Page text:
Data integration and data quality management have become important factors for many South African businesses, says Johann van der Walt, MDM practice manager at Knowledge integration Dynamics (KID).
We have always maintained that solid data integration and data quality management are essential building blocks for master data management (MDM) and we’re finally seeing that customers believe this too. One of the primary drivers behind this is the desire for services oriented architecture (SOA) solutions for which MDM is a prerequisite to be effective. SOA relies on core data such as products, customers, suppliers, locations, and employees. Companies develop the capacity for lean manufacturing, supplier collaboration, e-commerce and business intelligence (BI) programmes. Master data also informs transactional systems and analytics systems so bad quality master data can significantly impact revenues and customer service as well as company strategies.
Taken in the context of a single piece of data MDM simply means ensuring one central record of a customer’s name, a product ID, or a street address, for example. But in the context of companies that employ in excess of 1 000 people, McKinsey found in 2013 that they have, on average, around 200 terabytes of data. Getting even small percentages of that data wrong can have wide ranging ramifications for operational and analytical systems, particularly as companies attempt to roll out customer loyalty programmes or new products, let alone develop new business strategies. It can also negatively impact business performance management and compliance reporting. In the operational context, transactional processing systems refer to the master data for order processing, for example.
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MDM is not metadata, which refers to technical details about the data. Nor is it data quality. However, MDM must have good quality data in order to function correctly. These are not new concerns. Both MDM and good quality data have existed for as long as there have been multiple data systems operating in companies. Today, though, they are exacerbated concerns because of the volume of data, the complexity of data, the most acute demand for compliance in the history of business, and the proliferation of business systems such as CRM, ERP and analytics. Add to that the fact that many companies use multiple instances of these systems across their various operating companies, divisions and business units, and can even extend to multiple geographies, across time zones with language variations. It unites to create a melting pot of potential error with far reaching consequences unless MDM is correctly implemented based on good quality data.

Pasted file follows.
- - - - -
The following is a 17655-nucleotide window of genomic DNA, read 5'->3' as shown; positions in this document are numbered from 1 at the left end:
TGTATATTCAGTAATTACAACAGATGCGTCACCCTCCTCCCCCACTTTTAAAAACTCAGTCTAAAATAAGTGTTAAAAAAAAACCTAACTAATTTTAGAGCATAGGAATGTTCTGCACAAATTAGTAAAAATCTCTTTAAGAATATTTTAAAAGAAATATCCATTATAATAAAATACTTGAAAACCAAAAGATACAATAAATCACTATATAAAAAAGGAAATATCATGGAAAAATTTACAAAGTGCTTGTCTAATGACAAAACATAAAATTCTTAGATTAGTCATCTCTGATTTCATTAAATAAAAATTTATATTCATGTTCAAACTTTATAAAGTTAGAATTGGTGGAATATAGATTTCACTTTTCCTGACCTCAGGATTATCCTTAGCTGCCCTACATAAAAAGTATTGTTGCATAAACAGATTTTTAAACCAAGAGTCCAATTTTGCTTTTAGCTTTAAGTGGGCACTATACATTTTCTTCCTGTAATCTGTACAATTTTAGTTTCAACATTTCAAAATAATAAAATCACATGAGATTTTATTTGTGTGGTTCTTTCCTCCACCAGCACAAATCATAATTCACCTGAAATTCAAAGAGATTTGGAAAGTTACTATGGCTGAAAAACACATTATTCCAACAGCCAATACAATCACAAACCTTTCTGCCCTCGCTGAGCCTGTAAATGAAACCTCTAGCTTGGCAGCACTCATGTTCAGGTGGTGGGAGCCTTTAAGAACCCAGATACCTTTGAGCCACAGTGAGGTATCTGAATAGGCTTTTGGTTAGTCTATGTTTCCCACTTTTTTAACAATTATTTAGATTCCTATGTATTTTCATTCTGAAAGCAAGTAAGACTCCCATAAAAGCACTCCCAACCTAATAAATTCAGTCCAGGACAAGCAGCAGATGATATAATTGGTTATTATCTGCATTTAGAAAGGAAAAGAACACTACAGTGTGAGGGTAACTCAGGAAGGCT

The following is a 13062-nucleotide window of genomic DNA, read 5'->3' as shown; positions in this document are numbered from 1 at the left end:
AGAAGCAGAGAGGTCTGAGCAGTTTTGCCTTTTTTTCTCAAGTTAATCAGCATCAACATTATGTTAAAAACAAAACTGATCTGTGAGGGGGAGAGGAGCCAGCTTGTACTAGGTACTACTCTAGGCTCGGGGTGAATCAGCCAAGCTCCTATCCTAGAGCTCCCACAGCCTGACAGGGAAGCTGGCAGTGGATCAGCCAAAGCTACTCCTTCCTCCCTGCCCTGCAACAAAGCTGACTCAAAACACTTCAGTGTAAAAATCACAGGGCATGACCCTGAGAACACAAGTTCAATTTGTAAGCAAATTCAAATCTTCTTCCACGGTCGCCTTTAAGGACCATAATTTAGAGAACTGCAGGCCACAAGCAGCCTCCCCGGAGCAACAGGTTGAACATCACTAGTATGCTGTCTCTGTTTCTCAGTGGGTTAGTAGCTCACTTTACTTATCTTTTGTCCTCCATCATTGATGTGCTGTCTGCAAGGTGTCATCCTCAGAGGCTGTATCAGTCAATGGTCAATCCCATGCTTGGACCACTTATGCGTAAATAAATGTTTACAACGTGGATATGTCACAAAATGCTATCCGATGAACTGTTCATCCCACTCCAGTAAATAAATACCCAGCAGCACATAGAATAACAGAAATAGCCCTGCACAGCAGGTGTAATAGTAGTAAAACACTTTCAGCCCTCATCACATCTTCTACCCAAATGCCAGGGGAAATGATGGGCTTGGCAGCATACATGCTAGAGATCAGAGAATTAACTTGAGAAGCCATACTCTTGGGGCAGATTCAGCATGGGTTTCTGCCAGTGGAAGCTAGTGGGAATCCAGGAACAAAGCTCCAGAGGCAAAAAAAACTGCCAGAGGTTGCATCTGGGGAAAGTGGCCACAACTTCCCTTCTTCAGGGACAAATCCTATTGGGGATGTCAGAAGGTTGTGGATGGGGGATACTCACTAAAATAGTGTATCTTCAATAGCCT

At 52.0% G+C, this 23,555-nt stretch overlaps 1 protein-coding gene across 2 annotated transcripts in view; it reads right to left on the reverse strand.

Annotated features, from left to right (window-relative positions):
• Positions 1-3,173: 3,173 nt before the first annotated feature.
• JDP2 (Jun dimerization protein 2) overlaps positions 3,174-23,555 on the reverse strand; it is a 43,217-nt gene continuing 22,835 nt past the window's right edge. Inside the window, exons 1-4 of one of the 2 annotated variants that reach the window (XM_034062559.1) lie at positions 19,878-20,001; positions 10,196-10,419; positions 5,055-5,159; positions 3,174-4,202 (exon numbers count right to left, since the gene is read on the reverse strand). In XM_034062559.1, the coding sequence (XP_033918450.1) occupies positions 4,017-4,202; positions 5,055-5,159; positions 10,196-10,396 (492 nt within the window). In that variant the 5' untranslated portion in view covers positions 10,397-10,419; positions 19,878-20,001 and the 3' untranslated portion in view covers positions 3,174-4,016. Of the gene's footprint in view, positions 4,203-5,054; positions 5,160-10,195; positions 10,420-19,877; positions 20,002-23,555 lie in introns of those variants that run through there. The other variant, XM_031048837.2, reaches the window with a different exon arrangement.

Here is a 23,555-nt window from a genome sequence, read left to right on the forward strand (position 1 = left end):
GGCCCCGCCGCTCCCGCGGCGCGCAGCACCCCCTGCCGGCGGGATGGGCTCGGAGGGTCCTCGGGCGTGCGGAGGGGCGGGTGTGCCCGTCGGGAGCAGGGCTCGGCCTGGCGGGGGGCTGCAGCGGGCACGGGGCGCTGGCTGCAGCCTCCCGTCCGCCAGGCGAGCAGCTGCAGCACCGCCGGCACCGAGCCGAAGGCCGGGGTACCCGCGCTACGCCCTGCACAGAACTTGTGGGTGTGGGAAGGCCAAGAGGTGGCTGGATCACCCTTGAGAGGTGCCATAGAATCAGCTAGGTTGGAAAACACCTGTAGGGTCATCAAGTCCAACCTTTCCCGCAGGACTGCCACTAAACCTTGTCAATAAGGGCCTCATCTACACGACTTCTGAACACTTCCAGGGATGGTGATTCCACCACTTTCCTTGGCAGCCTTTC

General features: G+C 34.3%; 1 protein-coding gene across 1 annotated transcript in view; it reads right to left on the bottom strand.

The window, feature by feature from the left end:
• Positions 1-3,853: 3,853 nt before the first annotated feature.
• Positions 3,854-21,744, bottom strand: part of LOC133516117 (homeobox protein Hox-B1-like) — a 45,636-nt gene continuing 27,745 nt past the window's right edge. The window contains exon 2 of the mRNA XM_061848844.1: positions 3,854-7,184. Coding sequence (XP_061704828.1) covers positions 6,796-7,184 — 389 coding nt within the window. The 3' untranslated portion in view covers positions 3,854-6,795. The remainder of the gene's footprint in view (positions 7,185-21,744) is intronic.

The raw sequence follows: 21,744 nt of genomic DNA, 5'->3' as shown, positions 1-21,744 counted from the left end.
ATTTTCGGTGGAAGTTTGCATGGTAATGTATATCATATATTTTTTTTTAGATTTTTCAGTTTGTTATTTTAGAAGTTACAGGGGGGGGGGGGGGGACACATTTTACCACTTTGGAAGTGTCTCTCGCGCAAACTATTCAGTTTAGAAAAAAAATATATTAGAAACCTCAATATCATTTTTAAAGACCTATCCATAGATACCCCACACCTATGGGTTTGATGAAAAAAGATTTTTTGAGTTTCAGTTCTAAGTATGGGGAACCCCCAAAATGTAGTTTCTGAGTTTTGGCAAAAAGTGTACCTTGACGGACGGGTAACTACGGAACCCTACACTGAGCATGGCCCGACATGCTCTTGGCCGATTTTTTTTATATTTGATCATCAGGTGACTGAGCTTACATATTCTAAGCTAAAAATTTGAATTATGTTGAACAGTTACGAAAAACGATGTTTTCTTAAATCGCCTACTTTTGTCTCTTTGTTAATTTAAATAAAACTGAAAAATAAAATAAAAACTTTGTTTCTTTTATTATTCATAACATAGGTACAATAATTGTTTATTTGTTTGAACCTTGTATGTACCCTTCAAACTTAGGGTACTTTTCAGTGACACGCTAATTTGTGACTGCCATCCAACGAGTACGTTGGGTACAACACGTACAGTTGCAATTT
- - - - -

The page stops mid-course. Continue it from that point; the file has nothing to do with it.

None of these concerns yet raise the issue of big data or the cloud. Without first ensuring MDM is properly and accurately implemented around the core systems companies don’t have a snowball’s hope in Hell of succeeding at any big data or cloud data initiatives. Big data adds successive layers of complexity depending on the scope of the data and variety of sources. Shuffling data into the cloud, too, introduces a complexity that the vast majority of businesses, especially those outside of the top 500, simply cannot cope with. With big data alone companies can expect to see an average growth of 60% of their stored data annually, according to IDC. That can be a frightening prospect for CIOs and their IT teams when they are still struggling to grapple with data feeding core systems.
While MDM is no longer a buzzword and data quality is an issue as old as data itself they are certainly crucial elements that South African companies are addressing today.